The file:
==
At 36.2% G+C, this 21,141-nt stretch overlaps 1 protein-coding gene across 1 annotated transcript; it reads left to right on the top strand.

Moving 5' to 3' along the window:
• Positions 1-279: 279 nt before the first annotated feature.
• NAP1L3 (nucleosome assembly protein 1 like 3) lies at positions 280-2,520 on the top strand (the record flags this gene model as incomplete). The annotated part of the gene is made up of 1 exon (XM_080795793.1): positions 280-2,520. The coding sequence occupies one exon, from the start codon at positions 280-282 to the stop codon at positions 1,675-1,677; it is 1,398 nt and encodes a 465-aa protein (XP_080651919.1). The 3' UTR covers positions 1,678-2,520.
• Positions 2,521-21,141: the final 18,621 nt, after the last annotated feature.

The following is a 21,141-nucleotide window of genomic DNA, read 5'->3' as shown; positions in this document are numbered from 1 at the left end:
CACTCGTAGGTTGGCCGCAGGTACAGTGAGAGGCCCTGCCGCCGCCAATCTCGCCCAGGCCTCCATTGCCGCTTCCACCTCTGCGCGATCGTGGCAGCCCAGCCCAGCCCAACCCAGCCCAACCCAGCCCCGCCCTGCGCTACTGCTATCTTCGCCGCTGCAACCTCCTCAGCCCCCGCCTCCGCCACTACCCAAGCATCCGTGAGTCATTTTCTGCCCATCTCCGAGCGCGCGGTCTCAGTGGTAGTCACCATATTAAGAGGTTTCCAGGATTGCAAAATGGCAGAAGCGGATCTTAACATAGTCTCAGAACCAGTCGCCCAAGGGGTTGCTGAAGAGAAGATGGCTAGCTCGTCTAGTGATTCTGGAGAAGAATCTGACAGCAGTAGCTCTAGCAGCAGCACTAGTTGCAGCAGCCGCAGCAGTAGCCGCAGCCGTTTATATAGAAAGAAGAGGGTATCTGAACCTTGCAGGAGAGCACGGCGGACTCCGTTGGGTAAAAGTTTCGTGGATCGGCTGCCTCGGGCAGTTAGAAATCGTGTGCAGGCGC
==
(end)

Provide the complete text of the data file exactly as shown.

At 36.2% G+C, this 21,141-nt stretch overlaps 1 protein-coding gene across 1 annotated transcript; it reads left to right on the top strand.

Moving 5' to 3' along the window:
• Positions 1-279: 279 nt before the first annotated feature.
• NAP1L3 (nucleosome assembly protein 1 like 3) lies at positions 280-2,520 on the top strand (the record flags this gene model as incomplete). The annotated part of the gene is made up of 1 exon (XM_080795793.1): positions 280-2,520. The coding sequence occupies one exon, from the start codon at positions 280-282 to the stop codon at positions 1,675-1,677; it is 1,398 nt and encodes a 465-aa protein (XP_080651919.1). The 3' UTR covers positions 1,678-2,520.
• Positions 2,521-21,141: the final 18,621 nt, after the last annotated feature.

The following is a 21,141-nucleotide window of genomic DNA, read 5'->3' as shown; positions in this document are numbered from 1 at the left end:
CACTCGTAGGTTGGCCGCAGGTACAGTGAGAGGCCCTGCCGCCGCCAATCTCGCCCAGGCCTCCATTGCCGCTTCCACCTCTGCGCGATCGTGGCAGCCCAGCCCAGCCCAACCCAGCCCAACCCAGCCCCGCCCTGCGCTACTGCTATCTTCGCCGCTGCAACCTCCTCAGCCCCCGCCTCCGCCACTACCCAAGCATCCGTGAGTCATTTTCTGCCCATCTCCGAGCGCGCGGTCTCAGTGGTAGTCACCATATTAAGAGGTTTCCAGGATTGCAAAATGGCAGAAGCGGATCTTAACATAGTCTCAGAACCAGTCGCCCAAGGGGTTGCTGAAGAGAAGATGGCTAGCTCGTCTAGTGATTCTGGAGAAGAATCTGACAGCAGTAGCTCTAGCAGCAGCACTAGTTGCAGCAGCCGCAGCAGTAGCCGCAGCCGTTTATATAGAAAGAAGAGGGTATCTGAACCTTGCAGGAGAGCACGGCGGACTCCGTTGGGTAAAAGTTTCGTGGATCGGCTGCCTCGGGCAGTTAGAAATCGTGTGCAGGCGC